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Why the ACA Remains Vulnerable
By Arti Virkud
Published December 13, 2012
One might assume that President Obama’s reelection would have sealed the deal on the fate of the Affordable Care Act (ACA), the health reform law passed during Obama’s first term in office. Even prominent Republican ACA-opponents like House Speaker John Boehner have declared the ACA to be the “law of the land.” Public opposition to the law is at its all time low. Yet even after President Obama’s resounding re-election, opposition lawmakers continue their efforts to repeal the Affordable Care Act.
To be sure, many aspects of the ACA legislation have already been enacted including bans on lifetime caps to benefits in insurance plans, coverage for young adults by their parents’ health plans, and refunds to policyholders whose insurance companies have spent less than 80 to 85 percent of premiums on care. Yet, the sweeping law has plenty more to deliver.
Unfortunately for supporters of the ACA, there are still several weapons left for those who hoped for the death of the legislation. Opponents have devised various “plans of attack,” including a systematic effort to discredit components of the bill as they reach the horizon.
Three forthcoming pieces of the legislation are particularly vulnerable. Let’s take a look at each here.
First, the nascent state health insurance exchanges are a particularly vulnerable piece of the ACA. These health insurance exchanges are online marketplaces that will allow Americans to comparison shop for private insurance plans and to purchase insurance policies at group rates. States are given the option to run these exchanges on their own, otherwise the federal government can step in and establish a Federally-facilitated Exchange (FFE).
The states have until the extended deadline of December 14 to notify regulators of their intention to set up exchanges, and so far only 17 have decided to pursue a state-based exchange. Five have decided on a Partnership Exchange, where the state plays a role in the development and operations of the FFE. The remaining 28 states are in various states of uncertainty or resistance.
Those resisting are hoping to attack the exchanges by undermining the legislation’s wording, claiming internal revenue service (IRS) “interference.” What interference? The legislation stipulates that federal subsidies are only available for state exchanges, not for FFE participation. However the IRS has stated it will provide subsidies for both. Rep. Scott DeJarlais (R-Tenn.), for example, accused the IRS of exercising “unprecedented power to rewrite a rule and bypass Congress.”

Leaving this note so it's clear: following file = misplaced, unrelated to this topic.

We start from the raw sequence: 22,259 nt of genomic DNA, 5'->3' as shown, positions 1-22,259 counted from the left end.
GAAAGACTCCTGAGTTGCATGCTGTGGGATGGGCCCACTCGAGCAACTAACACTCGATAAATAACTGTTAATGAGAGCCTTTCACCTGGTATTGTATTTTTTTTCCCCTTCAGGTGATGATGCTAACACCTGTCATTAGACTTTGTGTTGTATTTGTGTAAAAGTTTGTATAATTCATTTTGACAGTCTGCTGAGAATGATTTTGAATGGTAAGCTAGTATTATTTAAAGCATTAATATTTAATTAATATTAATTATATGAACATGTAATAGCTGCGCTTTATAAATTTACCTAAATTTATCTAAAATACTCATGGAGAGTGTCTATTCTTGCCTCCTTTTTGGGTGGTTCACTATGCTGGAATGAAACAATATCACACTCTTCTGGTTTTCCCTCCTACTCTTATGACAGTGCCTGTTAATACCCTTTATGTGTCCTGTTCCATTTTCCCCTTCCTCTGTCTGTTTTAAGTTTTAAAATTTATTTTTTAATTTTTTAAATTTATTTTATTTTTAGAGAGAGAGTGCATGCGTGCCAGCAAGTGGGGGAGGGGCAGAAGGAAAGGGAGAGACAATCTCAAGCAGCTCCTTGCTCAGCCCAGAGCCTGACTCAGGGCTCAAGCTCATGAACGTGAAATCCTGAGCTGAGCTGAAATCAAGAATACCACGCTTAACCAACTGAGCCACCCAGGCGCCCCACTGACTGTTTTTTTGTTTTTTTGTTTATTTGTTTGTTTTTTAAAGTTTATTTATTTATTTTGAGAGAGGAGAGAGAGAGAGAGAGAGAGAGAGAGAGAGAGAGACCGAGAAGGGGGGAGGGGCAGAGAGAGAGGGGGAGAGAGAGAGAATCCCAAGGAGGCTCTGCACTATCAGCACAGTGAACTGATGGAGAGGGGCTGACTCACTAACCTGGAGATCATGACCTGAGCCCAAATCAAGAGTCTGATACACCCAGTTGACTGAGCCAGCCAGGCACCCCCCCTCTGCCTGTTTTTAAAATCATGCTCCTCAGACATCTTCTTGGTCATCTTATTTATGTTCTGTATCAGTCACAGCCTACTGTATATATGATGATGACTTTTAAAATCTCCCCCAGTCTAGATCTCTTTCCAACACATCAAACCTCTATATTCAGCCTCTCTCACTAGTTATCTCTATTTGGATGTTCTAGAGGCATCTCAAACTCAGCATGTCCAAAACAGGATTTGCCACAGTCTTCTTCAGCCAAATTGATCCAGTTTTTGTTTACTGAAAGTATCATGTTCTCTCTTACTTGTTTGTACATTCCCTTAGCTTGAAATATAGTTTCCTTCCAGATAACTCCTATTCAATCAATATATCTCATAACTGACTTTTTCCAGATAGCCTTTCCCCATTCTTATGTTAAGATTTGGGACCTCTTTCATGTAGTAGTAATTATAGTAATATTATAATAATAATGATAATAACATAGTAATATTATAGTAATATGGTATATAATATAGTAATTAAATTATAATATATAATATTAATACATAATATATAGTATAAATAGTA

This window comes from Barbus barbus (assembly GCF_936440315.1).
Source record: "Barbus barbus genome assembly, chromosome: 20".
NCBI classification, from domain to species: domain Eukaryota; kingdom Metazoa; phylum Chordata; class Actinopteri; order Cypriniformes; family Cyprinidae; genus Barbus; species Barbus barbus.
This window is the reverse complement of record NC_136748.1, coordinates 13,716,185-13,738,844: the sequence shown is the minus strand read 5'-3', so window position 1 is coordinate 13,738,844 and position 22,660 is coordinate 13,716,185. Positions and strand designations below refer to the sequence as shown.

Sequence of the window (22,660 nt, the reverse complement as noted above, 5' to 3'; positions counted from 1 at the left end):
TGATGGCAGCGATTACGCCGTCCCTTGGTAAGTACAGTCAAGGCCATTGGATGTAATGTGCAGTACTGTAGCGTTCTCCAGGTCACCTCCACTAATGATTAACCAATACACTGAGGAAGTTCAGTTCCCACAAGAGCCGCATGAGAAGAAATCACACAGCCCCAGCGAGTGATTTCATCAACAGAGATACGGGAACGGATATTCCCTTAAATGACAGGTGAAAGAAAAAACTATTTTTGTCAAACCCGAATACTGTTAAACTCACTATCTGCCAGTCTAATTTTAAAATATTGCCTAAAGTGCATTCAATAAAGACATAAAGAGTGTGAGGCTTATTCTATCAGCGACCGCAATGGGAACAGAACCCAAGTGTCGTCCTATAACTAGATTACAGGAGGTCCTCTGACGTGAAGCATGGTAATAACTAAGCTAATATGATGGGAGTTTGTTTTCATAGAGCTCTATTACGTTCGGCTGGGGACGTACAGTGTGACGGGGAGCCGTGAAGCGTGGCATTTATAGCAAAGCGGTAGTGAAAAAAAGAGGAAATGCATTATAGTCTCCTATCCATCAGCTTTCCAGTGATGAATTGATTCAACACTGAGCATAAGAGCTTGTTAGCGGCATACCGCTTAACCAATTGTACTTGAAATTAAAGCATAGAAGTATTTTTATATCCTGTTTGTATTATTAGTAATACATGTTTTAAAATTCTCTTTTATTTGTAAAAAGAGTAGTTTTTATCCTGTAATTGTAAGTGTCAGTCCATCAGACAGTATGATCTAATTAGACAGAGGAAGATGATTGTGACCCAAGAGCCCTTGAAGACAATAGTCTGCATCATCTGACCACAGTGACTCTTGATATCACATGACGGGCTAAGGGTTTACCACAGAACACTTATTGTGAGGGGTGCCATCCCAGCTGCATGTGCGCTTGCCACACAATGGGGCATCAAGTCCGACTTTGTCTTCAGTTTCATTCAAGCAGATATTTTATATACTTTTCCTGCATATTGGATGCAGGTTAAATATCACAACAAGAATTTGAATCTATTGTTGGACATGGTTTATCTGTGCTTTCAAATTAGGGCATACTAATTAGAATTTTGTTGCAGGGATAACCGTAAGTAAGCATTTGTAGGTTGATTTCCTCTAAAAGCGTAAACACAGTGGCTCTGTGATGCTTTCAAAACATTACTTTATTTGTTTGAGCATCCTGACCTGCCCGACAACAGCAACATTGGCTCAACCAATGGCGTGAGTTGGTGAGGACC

In this way, Republican leaders hope to chip away at the exchanges with the intention of re-mobilizing dissenters against the ACA. More likely, however, states with rebellious leaders will leave their citizens deprived of the subsidies meant to help them afford health coverage.
A second aspect of the legislation that is open to attack is the expansion of Medicaid, one of the most critical aspects of the law, offering the single largest increase in health care coverage. Effective January 2014, any individual with an income below 133 percent of the Federal Poverty Level (FPL) will be eligible for Medicaid, and the federal government will be responsible for 100 percent of the costs of expanding the states-run program until 2016, gradually decreasing to 90 percent in forthcoming years. However, the Supreme Court has ruled that participation in Medicaid expansion is optional for states.
Opponents of the expansion have little to gain. Recently, the Department of Health & Human Services denied states the opportunity to volunteer for partial Medicaid expansion that would be funded by the federal government. The attempt to get partial expansion was intended to allow states to get away with less federal involvement and less work to manage new enrollees.. Yet without a middle ground, states will choose between an expansion that will cost them nothing in the next three years, or a refusal to expand Medicaid services altogether.
The third piece of the ACA that Republican lawmakers have set their sights on is repealing the medical device tax, a 2.3 percent excise tax to be levied on manufacturers, producers, and importers of certain medical devices. This tax is responsible for providing one of the largest revenue streams for the ACA.
By attempting to repeal this tax and other financial components of the health care reform law, Republican leaders hope to undermine revenue sources meant to sustain more costly endeavors, like the Medicaid expansion and state health exchanges. If successful, GOP lawmakers believe that they can villainize the law in upcoming budget discussions.
Each of these three pieces of the legislation is critical in its own right to the success of the ACA overall, and opposition to any of them could seriously hamper its long-term outcomes. And looming on the horizon is the ever-approaching fiscal cliff, which could have serious implications for how lawmakers approach these issues moving forward.
However, what is clear is that the ACA, as a law, is here to stay — which means that even if the opposition has its way, there should be some time to find adequate fixes.
Edited by Abdul El-Sayed.